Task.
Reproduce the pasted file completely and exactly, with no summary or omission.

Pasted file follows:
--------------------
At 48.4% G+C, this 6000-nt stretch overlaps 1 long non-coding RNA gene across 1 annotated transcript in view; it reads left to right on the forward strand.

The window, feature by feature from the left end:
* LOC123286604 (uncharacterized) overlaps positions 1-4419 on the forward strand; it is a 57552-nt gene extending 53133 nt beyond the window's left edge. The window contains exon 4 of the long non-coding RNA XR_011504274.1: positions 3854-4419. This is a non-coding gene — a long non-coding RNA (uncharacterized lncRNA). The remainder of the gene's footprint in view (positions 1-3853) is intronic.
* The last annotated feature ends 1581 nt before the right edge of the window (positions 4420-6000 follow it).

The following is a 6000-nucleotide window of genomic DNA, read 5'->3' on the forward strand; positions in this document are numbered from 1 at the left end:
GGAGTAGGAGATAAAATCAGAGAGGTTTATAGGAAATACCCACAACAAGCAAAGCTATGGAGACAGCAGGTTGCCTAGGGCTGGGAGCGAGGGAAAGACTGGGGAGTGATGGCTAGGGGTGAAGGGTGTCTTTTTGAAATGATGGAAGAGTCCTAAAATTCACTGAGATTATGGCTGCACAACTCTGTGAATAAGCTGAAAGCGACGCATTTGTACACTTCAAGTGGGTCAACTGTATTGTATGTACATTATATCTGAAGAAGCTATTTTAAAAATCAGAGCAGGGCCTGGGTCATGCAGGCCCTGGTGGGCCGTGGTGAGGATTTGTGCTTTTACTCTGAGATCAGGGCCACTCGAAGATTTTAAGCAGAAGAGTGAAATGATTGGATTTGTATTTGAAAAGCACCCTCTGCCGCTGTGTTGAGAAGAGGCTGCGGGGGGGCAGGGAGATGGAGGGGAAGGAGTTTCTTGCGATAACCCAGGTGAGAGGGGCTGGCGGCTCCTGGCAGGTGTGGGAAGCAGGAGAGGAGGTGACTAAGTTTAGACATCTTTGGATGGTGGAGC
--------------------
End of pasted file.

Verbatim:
At 48.4% G+C, this 6000-nt stretch overlaps 1 long non-coding RNA gene across 1 annotated transcript in view; it reads left to right on the forward strand.

The window, feature by feature from the left end:
* LOC123286604 (uncharacterized) overlaps positions 1-4419 on the forward strand; it is a 57552-nt gene extending 53133 nt beyond the window's left edge. The window contains exon 4 of the long non-coding RNA XR_011504274.1: positions 3854-4419. This is a non-coding gene — a long non-coding RNA (uncharacterized lncRNA). The remainder of the gene's footprint in view (positions 1-3853) is intronic.
* The last annotated feature ends 1581 nt before the right edge of the window (positions 4420-6000 follow it).

The following is a 6000-nucleotide window of genomic DNA, read 5'->3' on the forward strand; positions in this document are numbered from 1 at the left end:
GGAGTAGGAGATAAAATCAGAGAGGTTTATAGGAAATACCCACAACAAGCAAAGCTATGGAGACAGCAGGTTGCCTAGGGCTGGGAGCGAGGGAAAGACTGGGGAGTGATGGCTAGGGGTGAAGGGTGTCTTTTTGAAATGATGGAAGAGTCCTAAAATTCACTGAGATTATGGCTGCACAACTCTGTGAATAAGCTGAAAGCGACGCATTTGTACACTTCAAGTGGGTCAACTGTATTGTATGTACATTATATCTGAAGAAGCTATTTTAAAAATCAGAGCAGGGCCTGGGTCATGCAGGCCCTGGTGGGCCGTGGTGAGGATTTGTGCTTTTACTCTGAGATCAGGGCCACTCGAAGATTTTAAGCAGAAGAGTGAAATGATTGGATTTGTATTTGAAAAGCACCCTCTGCCGCTGTGTTGAGAAGAGGCTGCGGGGGGGCAGGGAGATGGAGGGGAAGGAGTTTCTTGCGATAACCCAGGTGAGAGGGGCTGGCGGCTCCTGGCAGGTGTGGGAAGCAGGAGAGGAGGTGACTAAGTTTAGACATCTTTGGATGGTGGAGC